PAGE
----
According to Benjamin Franklin, “The only thing more expensive than education is ignorance.” Of course, when Franklin made that statement over 200 years ago, he probably could not have even imagined how expensive higher education in the U.S. would become. Indeed, these days, many parents and students are wondering if a college degree is still worth the money it costs to obtain it.
The answer, according to a new study by the Pew Research Center, is an unequivocal “yes”. Using 2013 Census data as well as phone interviews with over 2,000 people, Pew found that among adults ages 25-32 — the Millenial generation — the income gap between college and high school graduates is the largest it’s ever been. In 2012, individuals with a Bachelor’s degree made an average of $17,500 more per year than individuals with a high school diploma. In contrast, in 1965, this gap was less than $7,500 in inflation-adjusted dollars.
While the average income for Bachelor’s degree holders in this age group has increased only slightly in the last several decades ($45,500 in 2012 vs. $38,833 in 1965), the average income for those with a high school diploma has decreased ($28,000 in 2012 vs. $31,384 in 1965). (The 1965 amounts were reported in 2012 dollars.) In other words, in 1965, individuals with a high school diploma earned 81% of the income earned by individuals with a four-year degree, whereas in 2012, high school graduates earned only 61.5% of that earned by college graduates.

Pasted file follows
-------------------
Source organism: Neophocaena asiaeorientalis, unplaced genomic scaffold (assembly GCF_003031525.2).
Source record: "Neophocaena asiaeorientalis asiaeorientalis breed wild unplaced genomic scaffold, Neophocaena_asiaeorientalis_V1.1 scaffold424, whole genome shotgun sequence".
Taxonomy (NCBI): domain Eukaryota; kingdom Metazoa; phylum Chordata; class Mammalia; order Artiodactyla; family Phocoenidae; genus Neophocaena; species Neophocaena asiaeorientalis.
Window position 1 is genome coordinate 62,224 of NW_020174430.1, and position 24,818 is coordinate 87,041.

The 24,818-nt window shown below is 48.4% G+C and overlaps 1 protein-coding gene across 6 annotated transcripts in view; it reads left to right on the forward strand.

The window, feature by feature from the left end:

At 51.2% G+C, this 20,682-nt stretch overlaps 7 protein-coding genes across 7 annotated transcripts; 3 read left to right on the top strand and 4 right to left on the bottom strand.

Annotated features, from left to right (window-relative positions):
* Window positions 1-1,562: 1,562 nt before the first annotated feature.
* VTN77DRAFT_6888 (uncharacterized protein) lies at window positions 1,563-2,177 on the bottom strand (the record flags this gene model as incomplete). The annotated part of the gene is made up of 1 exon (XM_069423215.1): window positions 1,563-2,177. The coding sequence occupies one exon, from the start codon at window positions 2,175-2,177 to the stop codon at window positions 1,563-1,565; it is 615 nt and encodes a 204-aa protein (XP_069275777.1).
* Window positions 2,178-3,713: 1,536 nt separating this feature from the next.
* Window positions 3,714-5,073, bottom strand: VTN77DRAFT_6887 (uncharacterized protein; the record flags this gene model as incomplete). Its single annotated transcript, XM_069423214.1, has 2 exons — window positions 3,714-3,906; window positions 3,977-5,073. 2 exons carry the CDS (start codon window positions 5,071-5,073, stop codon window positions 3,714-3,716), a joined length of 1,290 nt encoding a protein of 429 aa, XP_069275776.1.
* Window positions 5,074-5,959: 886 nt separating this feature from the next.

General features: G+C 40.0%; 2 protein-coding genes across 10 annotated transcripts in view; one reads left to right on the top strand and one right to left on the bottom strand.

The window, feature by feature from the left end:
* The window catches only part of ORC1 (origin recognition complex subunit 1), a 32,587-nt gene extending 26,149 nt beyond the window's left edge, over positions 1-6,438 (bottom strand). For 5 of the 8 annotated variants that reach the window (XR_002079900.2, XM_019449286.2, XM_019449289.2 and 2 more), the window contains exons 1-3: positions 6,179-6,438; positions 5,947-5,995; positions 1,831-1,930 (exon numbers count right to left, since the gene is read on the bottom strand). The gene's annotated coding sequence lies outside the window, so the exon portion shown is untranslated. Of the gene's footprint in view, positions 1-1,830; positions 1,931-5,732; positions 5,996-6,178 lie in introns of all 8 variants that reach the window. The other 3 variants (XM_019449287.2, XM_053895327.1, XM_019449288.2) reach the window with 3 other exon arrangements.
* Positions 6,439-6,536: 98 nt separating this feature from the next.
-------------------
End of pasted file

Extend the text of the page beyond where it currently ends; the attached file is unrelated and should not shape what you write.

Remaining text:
The Pew study also found that the majority of young adults feel their college degree was a worthwhile investment: nine out of ten of those surveyed said their degree had paid off or will pay off in the future. Even though two-thirds of respondents had taken out student loans to pay for college, 86% of them said their degree has paid or will pay off.
Finally, young adults with a college degree are more likely to be satisfied with their jobs and less likely to live in poverty. 22% of Millenials with a high school diploma live in poverty, compared to 7% of this age group in 1979.
So, despite the rising cost of college, it is, in fact, still worth it. Paul Taylor, executive vice president of Pew Research Center and a co-author of its report offered a more modernized version of Ben Franklin’s famous quote: “In today’s knowledge-based economy, the only thing more expensive than getting a college education is not getting one.”